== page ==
Roy Smith is a Professor in the Automatic Control Laboratory at the Swiss Federal Institute of Technology (ETH, Zurich) in Switzerland. From 1990 to 2010 he was on the faculty of the Electrical Engineering Dept. at the University of California, Santa Barbara. He received his undergraduate education at Canterbury University in New Zealand (1980) and a Ph.D. from the California Institute of Technology (1990). Before starting his Ph.D. he worked in industry on: power system design, energy optimisation, high-energy linear accelerator instrumentation, and retrofit automotive air/fuel ratio control.

He has held visiting faculty positions during sabbaticals at: UC Berkeley, Indian Institute of Science, Cambridge University, UK, and the Royal Institute of Technology (KTH), Stockholm.

His research interests include: the identification and control of uncertain systems, and distributed estimation, communication and control systems. His application experience includes: process control, automotive engines, flexible space structures, aeromanoeuvring Mars entry vehicles, formation flying of spacecraft, magnetically levitated bearings, high energy accelerator control, airborne wind energy, and energy control for buildings. He has been a long time consultant to the NASA Jet Propulsion Laboratory on guidance, navigation and control aspects of interplanetary and deep space science spacecraft.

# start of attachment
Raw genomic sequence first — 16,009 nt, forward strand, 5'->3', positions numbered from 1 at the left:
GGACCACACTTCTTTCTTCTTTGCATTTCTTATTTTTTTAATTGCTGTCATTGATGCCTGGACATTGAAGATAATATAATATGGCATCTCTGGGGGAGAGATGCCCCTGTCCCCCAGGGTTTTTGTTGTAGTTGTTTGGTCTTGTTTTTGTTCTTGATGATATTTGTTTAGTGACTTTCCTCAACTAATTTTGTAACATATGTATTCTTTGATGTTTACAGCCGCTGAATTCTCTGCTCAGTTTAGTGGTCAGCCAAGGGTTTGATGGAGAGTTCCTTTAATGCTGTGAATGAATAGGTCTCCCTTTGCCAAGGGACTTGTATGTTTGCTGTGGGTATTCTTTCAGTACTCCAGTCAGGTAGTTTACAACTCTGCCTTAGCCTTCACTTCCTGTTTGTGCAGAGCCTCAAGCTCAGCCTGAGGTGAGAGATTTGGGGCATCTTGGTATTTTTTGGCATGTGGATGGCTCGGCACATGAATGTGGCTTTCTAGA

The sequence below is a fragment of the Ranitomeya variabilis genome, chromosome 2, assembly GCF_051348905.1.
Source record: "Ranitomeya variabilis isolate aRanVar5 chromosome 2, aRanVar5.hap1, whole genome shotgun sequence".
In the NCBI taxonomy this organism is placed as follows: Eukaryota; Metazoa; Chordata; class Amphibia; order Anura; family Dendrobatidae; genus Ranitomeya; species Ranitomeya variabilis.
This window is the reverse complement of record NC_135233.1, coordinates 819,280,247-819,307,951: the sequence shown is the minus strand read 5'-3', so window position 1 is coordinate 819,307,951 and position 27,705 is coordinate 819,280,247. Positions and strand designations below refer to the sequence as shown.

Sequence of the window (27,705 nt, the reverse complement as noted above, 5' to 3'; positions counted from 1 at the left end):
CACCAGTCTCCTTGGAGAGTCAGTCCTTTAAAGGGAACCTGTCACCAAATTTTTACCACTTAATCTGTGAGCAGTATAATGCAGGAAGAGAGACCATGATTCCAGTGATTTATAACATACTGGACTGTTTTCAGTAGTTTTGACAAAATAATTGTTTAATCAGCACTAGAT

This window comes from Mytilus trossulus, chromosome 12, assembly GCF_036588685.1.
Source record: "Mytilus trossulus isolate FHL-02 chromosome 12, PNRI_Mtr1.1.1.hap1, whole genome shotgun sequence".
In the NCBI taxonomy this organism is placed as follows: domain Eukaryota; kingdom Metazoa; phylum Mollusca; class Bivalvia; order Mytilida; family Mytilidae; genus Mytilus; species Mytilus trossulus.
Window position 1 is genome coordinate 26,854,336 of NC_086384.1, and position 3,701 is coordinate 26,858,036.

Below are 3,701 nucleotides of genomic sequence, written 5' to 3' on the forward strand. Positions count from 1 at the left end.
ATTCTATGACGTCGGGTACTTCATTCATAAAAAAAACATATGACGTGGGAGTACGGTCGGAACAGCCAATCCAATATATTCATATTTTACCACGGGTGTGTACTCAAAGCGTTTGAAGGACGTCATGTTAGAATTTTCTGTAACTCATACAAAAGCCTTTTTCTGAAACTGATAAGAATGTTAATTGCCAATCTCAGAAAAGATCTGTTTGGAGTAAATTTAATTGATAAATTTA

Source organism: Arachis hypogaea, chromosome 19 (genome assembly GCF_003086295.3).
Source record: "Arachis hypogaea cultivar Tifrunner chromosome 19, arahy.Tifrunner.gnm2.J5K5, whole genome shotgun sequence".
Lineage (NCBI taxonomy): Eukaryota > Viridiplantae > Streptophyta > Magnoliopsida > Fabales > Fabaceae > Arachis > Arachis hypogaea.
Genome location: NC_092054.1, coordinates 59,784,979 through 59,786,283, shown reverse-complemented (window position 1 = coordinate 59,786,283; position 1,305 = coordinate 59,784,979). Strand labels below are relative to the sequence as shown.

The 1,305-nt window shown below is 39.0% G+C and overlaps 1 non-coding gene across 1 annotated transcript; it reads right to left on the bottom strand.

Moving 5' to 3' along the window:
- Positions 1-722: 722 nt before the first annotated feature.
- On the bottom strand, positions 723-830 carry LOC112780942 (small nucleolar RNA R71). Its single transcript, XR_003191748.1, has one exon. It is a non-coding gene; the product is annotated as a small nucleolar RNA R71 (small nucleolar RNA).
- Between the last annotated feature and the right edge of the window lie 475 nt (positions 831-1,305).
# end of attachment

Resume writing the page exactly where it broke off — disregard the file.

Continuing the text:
• Fellow of the International Federation of Automatic Control (IFAC), 2020.

  • Plenary speaker: IFAC 2018 Symposium on System Identification.

  • Life Fellow of the Institute of Electrical and Electronic Engineers (IEEE), 2011 (Life sentence in 2024).

  • Associate Fellow of the American Institute of Aeronautics and Astronautics (AIAA), 2008.

Additional activities

In 2000 Professor Smith worked with the Kanchenjunga School Project development charity, installing solar powered vaccine refrigerators in a remote region of Nepal. From 2007 to 2016 he was active with Engineers Without Borders, USA, advising a student group on engineering infrastructure designs for a remote village in Kenya. The infrastructure developed to date includes rainwater collection systems, electrification of a health clinic, borehole drilling, development of a well pump and water distribution system, and an incinerator for medical waste. Most years, between 2008 and 2016, he travelled with a team of students to a village on the shore of Lake Victoria, Kenya, to complete the installations.